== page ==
Integrated Suspension Technology

According to Scott, the “Integrated Suspension Technology” allows for a frame design with superior lateral stiffness while retaining a low weight. It’s also said to allow a lower shock placement for a lower centre of gravity. And the internal design has opened up space for two water bottles to be mounted within the front triangle. And perhaps most importantly, it looks cool. 

Fundamentally the new Scott Spark is still a single-pivot design. And where the original Bold Cycles used a pivot at the rear axle, the new Spark relies on material flex in the seat stay.

Cut the frame open (or just remove the bolt-on hatch cover) and you’ll find a rather normal-looking trunnion-mount rear shock within. The shock’s adjusters and valve for the air spring sit at an easily reached point. And adjusting sag is simply done with the indicators marked next to the top pivot point. 

Other small details that matter 

Most of the new Sparks feature a new one-piece handlebar and stem from Scott-owned component brand Syncros. This new Syncros Fraser IC Combo is designed to work with the integrated cabling and to smoothly capture and guide the cables onto the headset. The bikes can be used with a normal stem and handlebar, but of course they’ll look cleanest with the stock setup. 

The new Syncros Fraser IC.

This one-piece bar also features mounting points similar to what the Addict RC offers and allows computers, lights, or even a GoPro to be mounted to the bar. 

The new Spark RC and 900 feature a wider 55 mm chainline that places the chainring about 3 mm further out than most Boost set ups. According to Scott, this allowed them to gain tyre clearance, while also providing the option to run up to a 40T chainring. And if you’re wondering who in the hell would want to run a 40T chainring on a modern mountain bike, the answer is Nino Schurter (course dependant). 

Shimano and SRAM already support this wider chainline that’s designed to work with regular 148 mm-spaced Boost hubs. Scott may be the first example I’ve seen of a 55 mm chainline in a cross country bike, but it’s not too uncommon on new enduro and trail bikes.

Also at the back of the bike is SRAM Universal Derailleur Hanger, and a clever tooled thru-axle where the handle features a T25, T30, and 6 mm hex that will not only undo the thru-axles, but adjust all the pivot hardware on the bike, too.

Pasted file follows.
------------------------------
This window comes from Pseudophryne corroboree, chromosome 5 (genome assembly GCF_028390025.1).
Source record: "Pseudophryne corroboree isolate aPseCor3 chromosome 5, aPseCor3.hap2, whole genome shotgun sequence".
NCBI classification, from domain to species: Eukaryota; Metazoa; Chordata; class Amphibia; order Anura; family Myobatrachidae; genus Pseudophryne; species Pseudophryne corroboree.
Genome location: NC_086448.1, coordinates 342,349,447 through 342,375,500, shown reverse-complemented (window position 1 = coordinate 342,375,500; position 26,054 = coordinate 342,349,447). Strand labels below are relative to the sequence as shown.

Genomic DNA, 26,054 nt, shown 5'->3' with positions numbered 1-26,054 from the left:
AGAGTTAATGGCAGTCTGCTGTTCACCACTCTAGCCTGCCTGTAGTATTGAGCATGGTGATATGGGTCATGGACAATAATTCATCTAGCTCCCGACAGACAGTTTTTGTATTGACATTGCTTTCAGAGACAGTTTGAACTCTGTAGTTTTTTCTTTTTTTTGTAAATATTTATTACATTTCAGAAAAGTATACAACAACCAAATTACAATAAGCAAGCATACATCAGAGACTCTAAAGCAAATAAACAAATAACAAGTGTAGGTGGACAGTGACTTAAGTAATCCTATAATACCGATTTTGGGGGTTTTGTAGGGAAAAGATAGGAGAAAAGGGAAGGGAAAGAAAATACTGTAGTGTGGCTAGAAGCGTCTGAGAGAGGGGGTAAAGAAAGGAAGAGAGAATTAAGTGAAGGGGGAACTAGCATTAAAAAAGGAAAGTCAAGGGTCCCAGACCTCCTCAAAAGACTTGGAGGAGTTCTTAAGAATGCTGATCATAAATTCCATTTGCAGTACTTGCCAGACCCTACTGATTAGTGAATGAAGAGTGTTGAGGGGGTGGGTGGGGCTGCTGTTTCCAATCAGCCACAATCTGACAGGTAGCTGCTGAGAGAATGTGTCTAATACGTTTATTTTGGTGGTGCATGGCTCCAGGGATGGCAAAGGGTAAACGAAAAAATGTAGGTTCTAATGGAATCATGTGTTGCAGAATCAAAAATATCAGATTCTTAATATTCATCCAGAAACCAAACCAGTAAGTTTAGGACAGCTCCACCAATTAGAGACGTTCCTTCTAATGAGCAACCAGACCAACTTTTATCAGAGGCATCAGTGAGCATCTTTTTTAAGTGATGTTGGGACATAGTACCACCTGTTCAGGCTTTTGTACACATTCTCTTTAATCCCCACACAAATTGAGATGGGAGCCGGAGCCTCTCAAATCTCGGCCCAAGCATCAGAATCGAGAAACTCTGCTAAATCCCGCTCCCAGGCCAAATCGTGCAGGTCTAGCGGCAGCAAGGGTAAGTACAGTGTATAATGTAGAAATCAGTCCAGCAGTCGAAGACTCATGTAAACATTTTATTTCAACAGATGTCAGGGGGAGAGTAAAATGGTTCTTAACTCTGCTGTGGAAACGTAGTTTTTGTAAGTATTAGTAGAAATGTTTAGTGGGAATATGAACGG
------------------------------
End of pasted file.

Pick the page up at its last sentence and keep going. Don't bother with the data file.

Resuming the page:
Scott has stuck with the BB92 press-fit bottom bracket format. This system works well with Shimano cranks, but it leaves little room for large bearings when paired with SRAM DUB or 30 mm spindle cranks. 

As we’ve mentioned with other bikes before, the internal routing is certainly going to cause headaches if a headset bearing ever needs replacing, but Scott has worked on preventing such a repair. The headsets, along with all frame bearings, feature an additional seal to keep the good stuff in and the bad stuff out. 

A digital rendering shows the internal cable routing.

And unlike road bikes that route the front brake hose through the fork, this design still allows the fork to be dropped out without having to disconnect anything finicky (although getting the fork back in place amongst the cables is surely going to be far trickier than a bike with a regular headset).

Sadly dropping the rear shock out of the frame for servicing won’t be as easy given it’s connected with an internal remote lockout cable, but Scott claims it’s been built with ease of servicing in mind. And the fact it’s protected from the elements should hopefully help to reduce the frequency of this repair. 

Many models 

As with previous iterations there are a staggering number of model options on offer. According to Scott, the model count is 21 once you add up the variations of Spark RC, Spark 900 (carbon, alloy, and variations of both), along with the women’s-specific Contessa models.  

Pricing can be found at scott-sports.com. Availability is expected for August/September.